Seeking Refuge: Documentor and EditTime

December 18, 1998

Liora Alschuler

These two editors continue to make improvements and show cause why they should be taken seriously in the US, at least for a market sector comparable to the ones they have carved out in Europe -- that would be product documentation for Documentor and multi-language editing and translating for EditTime. Both are seeking US partners, distributors, and integrators (investors always welcome!) as well as end-users.

Excosoft’s Documentor

Documentor, in case you haven’t seen earlier Seybold coverage, is a mature and stable SGML (and now XML) editor developed by engineers working for the Ericsson telecommunications giant in Sweden that is nevertheless new to the market outside Scandinavia. Version 2.0 was shown for the first time in Chicago.

Documentor gives you two views of a document in which to edit. The first is a visual representation of the familiar "containers" metaphor for XML elements, the second is tree view of element hierarchy where pieces of the document can be collapsed and expanded. The outstanding feature, from our point of view, is the ability to create structures and text without a DTD and then cut and paste that material into a document with a DTD. Documentor automatically maps the tag names between documents.

Links and views.
The editor supports all Netscape plug-ins for preview and graphics formats. It also supports XLink inline links, both for pointer links and transclusion links (the former work like HTML, when clicked on, the link is traversed; the latter take the linked text and insert it into the text stream at the anchor point.)

Math can be entered as TeX and will be styled for WYSIWYG display. For the TeX impaired, there is a selection of formulas in Help that can be cut and pasted and edited.

The user can create rules for HTML export that published an entire file as one HTML page or that chunks it according to the user’s export rules.

Nits, nags and next.
We hate to nag, but the tool shows the usual ignorance of structured tables, giving the user the choice between flowing text with semantic tags and text positioned in an array with format-driven tags. There is built in support for CALS and HTML tables. Styles are proprietary today, but there is a stated intent to support XSL and CSS. Documentor has its own API and does not yet support the DOM.

Questions we would ask before launching a project based on Documentor include how well the company is doing finding US distributors and how the product will be supported and how well it has been integrated with the usual assortment of content management tools. Also, as the name implies, this is a tool developed for creating product documentation. While we see no reason that it can’t be applied to general structured writing tasks, this has yet to be established.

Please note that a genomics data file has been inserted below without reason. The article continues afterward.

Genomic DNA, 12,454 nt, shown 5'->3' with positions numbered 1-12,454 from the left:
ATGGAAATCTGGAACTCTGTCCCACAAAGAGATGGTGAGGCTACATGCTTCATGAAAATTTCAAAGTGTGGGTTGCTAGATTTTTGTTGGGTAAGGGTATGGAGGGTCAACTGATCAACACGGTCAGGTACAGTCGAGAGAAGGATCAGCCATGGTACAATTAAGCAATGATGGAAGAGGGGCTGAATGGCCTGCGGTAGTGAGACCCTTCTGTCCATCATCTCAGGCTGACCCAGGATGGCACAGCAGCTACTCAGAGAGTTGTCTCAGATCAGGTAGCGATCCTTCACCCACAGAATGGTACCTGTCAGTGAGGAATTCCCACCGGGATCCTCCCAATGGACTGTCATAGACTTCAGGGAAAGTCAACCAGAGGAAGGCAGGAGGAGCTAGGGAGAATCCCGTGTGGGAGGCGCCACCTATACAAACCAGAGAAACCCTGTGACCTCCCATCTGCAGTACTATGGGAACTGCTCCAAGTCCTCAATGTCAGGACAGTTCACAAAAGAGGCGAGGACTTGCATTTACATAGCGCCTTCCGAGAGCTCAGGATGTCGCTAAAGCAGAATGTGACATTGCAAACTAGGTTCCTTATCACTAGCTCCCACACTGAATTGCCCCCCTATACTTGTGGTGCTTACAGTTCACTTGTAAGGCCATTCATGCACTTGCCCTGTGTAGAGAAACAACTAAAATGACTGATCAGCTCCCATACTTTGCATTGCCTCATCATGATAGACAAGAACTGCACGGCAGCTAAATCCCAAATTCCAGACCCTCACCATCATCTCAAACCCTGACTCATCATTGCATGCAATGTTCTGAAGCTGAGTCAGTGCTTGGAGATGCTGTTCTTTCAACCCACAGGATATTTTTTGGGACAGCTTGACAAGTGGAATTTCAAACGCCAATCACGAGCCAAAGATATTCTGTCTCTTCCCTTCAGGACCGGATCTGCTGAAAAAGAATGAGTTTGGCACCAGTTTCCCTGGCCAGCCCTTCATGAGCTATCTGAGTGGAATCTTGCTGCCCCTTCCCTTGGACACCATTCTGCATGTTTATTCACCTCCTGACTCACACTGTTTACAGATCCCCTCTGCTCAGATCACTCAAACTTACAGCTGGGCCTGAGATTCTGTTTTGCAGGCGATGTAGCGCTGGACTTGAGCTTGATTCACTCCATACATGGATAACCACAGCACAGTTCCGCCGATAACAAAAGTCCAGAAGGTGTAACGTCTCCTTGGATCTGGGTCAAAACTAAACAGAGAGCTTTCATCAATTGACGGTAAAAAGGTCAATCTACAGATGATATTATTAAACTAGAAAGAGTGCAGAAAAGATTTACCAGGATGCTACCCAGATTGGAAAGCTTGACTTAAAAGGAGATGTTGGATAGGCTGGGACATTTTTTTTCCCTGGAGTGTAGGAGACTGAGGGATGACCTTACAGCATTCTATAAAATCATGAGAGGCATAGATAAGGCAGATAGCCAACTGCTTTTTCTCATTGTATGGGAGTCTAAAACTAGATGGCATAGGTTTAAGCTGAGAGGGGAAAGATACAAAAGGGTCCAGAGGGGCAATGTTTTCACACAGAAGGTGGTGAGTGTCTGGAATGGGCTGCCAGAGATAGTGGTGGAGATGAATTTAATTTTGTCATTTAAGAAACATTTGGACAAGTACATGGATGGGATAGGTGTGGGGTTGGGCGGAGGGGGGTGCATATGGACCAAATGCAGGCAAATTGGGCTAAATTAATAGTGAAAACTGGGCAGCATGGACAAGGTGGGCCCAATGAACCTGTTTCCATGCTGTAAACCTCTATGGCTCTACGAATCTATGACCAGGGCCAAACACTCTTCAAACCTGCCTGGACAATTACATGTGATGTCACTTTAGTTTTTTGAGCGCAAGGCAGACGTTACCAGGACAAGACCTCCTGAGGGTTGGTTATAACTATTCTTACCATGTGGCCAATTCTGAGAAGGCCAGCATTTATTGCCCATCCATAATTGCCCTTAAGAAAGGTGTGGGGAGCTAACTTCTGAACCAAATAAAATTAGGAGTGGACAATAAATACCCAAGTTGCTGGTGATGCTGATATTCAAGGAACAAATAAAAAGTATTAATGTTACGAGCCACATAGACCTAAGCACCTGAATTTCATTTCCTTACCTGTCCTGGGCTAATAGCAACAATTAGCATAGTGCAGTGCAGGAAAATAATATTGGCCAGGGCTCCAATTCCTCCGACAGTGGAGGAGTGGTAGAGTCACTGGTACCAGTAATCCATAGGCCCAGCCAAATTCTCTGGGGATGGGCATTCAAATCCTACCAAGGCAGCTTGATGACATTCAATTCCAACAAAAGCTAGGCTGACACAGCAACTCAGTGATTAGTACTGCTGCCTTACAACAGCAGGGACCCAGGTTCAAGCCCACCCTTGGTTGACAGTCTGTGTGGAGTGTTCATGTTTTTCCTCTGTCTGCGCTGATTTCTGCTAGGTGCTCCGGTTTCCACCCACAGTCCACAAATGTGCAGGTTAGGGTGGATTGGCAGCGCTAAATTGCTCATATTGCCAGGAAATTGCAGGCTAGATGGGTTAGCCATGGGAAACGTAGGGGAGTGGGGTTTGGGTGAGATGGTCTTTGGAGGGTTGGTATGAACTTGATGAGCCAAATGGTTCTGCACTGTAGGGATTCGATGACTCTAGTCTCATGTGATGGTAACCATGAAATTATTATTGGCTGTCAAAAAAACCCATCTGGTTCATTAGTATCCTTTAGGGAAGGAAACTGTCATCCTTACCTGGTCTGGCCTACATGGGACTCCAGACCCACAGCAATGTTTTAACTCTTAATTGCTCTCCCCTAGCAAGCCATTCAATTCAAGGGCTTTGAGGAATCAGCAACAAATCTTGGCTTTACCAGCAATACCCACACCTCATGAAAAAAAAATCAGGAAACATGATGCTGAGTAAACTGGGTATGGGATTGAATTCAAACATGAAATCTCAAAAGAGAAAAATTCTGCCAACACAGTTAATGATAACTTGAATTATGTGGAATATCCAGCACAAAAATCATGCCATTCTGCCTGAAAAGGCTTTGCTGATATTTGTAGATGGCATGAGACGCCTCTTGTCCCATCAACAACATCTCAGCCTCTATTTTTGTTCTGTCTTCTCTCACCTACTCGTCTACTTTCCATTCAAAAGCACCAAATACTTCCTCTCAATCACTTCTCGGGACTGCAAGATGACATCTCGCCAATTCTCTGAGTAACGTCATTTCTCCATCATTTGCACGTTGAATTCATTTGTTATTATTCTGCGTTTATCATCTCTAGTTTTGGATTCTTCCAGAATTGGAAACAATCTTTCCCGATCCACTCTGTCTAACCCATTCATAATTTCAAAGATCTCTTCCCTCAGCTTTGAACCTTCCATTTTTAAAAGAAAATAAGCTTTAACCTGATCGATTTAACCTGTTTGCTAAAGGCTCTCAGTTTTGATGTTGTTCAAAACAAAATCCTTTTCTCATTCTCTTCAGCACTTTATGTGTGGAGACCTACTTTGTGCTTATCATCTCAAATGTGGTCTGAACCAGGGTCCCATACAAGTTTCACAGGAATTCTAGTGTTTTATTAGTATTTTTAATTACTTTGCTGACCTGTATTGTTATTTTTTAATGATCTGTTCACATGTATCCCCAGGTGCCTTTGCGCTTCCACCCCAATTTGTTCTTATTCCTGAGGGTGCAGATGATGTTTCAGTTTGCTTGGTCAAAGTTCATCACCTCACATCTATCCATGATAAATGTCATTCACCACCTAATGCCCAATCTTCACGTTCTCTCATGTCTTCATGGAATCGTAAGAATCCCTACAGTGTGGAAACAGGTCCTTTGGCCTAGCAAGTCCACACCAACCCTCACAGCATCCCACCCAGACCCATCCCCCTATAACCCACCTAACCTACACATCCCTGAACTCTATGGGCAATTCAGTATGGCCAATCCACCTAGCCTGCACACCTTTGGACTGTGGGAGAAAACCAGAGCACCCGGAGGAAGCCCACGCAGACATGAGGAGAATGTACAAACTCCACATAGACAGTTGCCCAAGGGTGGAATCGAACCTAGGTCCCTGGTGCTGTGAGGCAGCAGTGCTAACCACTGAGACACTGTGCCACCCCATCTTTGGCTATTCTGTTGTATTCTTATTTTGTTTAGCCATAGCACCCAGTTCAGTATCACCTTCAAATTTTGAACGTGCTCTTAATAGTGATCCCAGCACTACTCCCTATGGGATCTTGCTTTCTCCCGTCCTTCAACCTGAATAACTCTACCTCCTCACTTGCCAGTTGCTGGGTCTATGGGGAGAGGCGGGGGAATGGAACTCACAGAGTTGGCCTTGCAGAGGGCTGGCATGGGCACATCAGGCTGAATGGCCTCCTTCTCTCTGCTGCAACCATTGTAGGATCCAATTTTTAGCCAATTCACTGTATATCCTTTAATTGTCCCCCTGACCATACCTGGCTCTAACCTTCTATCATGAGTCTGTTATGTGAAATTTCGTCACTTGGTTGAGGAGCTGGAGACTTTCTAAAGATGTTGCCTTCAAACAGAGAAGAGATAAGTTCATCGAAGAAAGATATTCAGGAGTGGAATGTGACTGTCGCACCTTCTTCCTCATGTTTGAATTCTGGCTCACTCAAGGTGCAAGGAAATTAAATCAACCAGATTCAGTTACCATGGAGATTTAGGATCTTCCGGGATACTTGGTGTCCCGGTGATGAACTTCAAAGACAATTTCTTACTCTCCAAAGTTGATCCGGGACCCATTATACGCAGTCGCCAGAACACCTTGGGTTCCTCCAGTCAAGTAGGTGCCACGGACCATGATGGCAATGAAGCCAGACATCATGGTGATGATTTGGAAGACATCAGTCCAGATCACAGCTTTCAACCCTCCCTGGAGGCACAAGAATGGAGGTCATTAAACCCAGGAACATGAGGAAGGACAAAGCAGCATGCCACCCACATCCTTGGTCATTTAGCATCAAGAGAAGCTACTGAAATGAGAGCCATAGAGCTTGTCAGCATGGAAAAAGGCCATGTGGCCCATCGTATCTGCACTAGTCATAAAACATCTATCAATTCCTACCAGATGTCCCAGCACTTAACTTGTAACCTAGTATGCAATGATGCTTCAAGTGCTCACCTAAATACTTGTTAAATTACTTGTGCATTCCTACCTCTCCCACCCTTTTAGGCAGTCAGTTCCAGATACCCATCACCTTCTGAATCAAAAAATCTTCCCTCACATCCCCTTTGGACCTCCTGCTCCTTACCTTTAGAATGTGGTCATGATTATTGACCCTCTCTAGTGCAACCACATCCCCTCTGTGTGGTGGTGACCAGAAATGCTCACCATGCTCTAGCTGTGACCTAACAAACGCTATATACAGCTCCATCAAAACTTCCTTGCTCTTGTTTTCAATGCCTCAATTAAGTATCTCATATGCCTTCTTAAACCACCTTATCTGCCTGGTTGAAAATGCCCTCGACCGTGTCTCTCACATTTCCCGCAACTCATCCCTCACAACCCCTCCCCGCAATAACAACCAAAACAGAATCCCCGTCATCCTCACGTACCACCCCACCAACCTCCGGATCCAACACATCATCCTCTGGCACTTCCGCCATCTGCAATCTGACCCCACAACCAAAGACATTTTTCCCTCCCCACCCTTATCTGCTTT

We did not look at DrawML, Excosoft’s integrated XML vector drawing package simply because we were suffering from vector graphics fatigue and felt that with strong contending formats from Microsoft and Adobe, it is unlikely that an editor from a relatively new and small player will become an odds-on favorite in the wagering over XML vector graphics standards.

Coming next spring from Excosoft is a "lite" version as an Internet portal to access Dcoumentum over the Internet for updates to structured documents with high security. This is a joint development project with Documentum which is looking for an entree into the telecom market.

Timelux’s EditTime

EditTime is another of the special-purpose European editors we have been following for some time and while it, too, has yet to make even a crack into the market outside Europe, we continue to be intrigued with the capabilities that it has felt fit to develop. EditTime’s strengths lie in its native Unicode and XSL support and the ease of use built in for multilanguage editing.

In our most recent coverage of TimeLux, we reported that it was the only editor vendor to use XSL for onscreen display and to read and display, as well as export, any XSL+XML combination. This remains true, but the company has not upgraded to the most recent version of the XSL spec. It does not plan to do so until the spec is released as a final recommendation. In addition, Timelux plans to continue to support the use of scripting languages, VB and JavaScript for now, within XSL style sheets.

Timelux's Unicode support includes a full Unicode parser (their own), and filters to detect Unicode encoding.

TimeLux used the Chicago venue to introduce two new tools. Xport is an XSL transformation engine that works in batch, command line or GUI modes and will operate on either XML or SGML files, with internal or external DTDs. Xact is an XML version of the Timelux editor. Demo copies of Xport were handed out in Chicago. Both products should become available from the TimeLux Web site "real soon now."